Strasbourg is a bigger city than I realized, so we will enjoy checking it out tomorrow. We had dinner at one of the few restaurants open on Monday, and by the time we were finished the market was closed for the day and the streets were quiet.
photos: snow in Salzburg this morning; decorations we walked by in Strasbourg this evening; a building in the city
December first! The year is almost over.
There were probably half as many people at the Christmas market today as last night so we were able to walk around, check out the booths, and have some hot punch in a Salzburg festival mug.
It seems that most everything at this city’s market is a holiday decoration or Christmas-related. Other markets we have visited have more random handmade gifts that are not necessarily Christmas- themed.
We had lunch at a busy pub where we were cautioned “One hour!” before I guess we would be asked to leave. That was fine since everything was served quickly and my goulash was very good.
We walked along by the river until the late afternoon. We go to Strausbourg tomorrow.
photos: Mulled wine mug from Salzburg’s holiday market; the river today; a street performer seeming to defy gravity.
We left Vienna and headed to Salzburg today, running into some snow as we drove and then finding warmer weather in the city.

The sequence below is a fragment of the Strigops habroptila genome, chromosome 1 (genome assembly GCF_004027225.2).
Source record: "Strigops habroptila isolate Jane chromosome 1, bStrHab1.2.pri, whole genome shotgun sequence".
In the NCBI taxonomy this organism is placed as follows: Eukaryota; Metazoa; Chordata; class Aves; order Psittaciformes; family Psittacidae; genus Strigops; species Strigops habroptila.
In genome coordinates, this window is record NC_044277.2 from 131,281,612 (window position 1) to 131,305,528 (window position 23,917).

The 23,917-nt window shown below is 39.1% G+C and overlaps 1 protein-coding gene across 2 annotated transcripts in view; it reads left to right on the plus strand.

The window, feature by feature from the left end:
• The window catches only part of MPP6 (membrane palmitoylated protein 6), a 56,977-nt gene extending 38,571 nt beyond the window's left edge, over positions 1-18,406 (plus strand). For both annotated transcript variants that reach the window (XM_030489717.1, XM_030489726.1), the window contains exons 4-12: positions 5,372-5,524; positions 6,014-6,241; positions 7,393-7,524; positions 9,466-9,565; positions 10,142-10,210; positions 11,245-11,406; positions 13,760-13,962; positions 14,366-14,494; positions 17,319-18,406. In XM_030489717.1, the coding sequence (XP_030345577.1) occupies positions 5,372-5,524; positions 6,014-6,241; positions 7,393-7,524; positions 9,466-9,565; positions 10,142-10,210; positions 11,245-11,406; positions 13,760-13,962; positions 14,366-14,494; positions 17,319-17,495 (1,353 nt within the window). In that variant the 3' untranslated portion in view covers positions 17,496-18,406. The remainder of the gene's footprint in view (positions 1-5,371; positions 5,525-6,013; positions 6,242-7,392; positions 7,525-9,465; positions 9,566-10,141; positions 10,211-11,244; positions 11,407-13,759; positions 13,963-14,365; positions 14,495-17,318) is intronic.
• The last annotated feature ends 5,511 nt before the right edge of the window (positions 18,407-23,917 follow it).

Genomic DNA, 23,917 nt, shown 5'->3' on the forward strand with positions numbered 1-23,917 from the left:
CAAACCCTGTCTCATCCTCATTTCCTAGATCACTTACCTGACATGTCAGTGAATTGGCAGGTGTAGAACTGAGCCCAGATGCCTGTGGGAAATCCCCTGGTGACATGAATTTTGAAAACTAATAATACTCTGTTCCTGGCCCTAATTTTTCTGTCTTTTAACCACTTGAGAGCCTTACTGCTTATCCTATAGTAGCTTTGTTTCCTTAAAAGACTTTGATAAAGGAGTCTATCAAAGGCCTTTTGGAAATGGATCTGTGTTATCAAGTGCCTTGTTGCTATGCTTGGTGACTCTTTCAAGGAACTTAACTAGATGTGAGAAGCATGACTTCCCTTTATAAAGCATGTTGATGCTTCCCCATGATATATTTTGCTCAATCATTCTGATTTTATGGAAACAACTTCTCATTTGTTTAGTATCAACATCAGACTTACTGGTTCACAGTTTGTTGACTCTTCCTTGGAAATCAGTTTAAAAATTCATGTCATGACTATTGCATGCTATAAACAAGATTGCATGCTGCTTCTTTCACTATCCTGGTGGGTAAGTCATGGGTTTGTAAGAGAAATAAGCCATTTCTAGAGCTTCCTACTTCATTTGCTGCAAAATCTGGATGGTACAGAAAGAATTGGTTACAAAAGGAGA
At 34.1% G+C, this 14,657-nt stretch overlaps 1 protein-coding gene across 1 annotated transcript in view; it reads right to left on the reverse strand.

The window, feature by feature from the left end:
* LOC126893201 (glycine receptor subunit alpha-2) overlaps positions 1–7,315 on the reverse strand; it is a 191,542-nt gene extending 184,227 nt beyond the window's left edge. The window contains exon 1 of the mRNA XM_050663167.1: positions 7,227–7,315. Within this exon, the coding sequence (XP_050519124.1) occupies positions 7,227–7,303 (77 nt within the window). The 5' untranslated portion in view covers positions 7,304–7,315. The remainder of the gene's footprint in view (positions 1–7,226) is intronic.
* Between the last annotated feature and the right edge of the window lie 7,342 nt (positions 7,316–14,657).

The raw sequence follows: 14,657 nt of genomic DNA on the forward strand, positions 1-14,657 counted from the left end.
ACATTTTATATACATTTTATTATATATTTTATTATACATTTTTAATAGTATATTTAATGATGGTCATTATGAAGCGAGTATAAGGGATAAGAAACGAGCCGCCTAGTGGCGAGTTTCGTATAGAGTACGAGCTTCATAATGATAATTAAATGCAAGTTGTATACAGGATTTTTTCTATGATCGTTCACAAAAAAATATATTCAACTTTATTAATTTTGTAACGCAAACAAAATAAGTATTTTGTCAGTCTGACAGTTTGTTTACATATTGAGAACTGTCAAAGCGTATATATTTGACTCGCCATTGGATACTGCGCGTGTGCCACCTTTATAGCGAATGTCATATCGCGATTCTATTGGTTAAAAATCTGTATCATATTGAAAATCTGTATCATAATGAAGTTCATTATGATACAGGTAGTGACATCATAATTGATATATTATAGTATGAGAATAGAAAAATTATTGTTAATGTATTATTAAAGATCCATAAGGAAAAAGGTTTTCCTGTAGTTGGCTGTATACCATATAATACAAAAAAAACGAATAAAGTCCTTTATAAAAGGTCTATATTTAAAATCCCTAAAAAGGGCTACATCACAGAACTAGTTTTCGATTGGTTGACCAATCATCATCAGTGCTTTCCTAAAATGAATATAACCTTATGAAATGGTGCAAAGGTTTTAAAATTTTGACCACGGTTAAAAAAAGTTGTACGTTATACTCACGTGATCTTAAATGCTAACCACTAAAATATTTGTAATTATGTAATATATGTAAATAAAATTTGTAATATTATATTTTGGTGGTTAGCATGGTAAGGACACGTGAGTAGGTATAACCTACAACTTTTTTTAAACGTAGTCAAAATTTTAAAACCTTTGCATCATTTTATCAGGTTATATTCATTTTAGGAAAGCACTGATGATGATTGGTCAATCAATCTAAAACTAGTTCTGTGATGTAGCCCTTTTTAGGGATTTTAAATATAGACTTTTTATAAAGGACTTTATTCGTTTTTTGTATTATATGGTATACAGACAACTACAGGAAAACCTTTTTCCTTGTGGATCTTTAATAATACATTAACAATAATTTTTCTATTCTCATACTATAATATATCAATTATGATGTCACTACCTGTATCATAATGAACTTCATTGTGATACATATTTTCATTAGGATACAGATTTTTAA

We arrived in the early afternoon. We tried the traditional Salzburg dessert of nockerl, a souffle-like pastry that is presented in three peaks, to represent the mountains surrounding Salzburg. It was very good although the serving was huge.
After lunch we explored the city which was beautifully decked out in Christmas lights.
Salzburg is said to have one of the best holiday markets in the world, so we headed there. The market was a 20-minute walk from where we are staying, across the River Salzach that runs through the city.
The crowds of people on the other side of the bridge were staggering and it was impossible to get near the booths. We left after about 45 minutes and walked back across the bridge where there was a smaller market and less people. We will go back to the big market in the morning and hopefully some of the people will still be asleep.
photos: The entrance to the holiday market; Nockerl – a traditional Salzburg dessert; crowas at the market
I was surprised to see that Black Friday is a big thing here, and I am guessing it is “celebrated” throughout Europe. The holiday shopping season seems to officially begin today, the last Friday in November.
Shoppers were out in force throughout the city – at least double the crowds we have seen in the past few days. It reminded me of Manhattan on a busy weekend.
We headed to the Schoenbrunn Palace to escape the crowds and to see the beautiful, restored summer home of the Hapsburg rulers. The tour takes visitors through 40 rooms, each unbelievably extravagant in every way. I was disappointed that no photos are permitted inside the palace.
There was a big holiday market on the palace grounds and about a third of the things for sale I hadn’t seen yet anywhere else. I didn’t buy anything but enjoyed looking.
We took the tube back into the center of the city and had lunch and fought the crowds as we strolled around. People were everywhere. It seemed that everyone had at least one shopping bag. We head to Salzburg tomorrow.
photos: Christmas decoration in the city; The palace; rolling pins. I wish I’d have bought one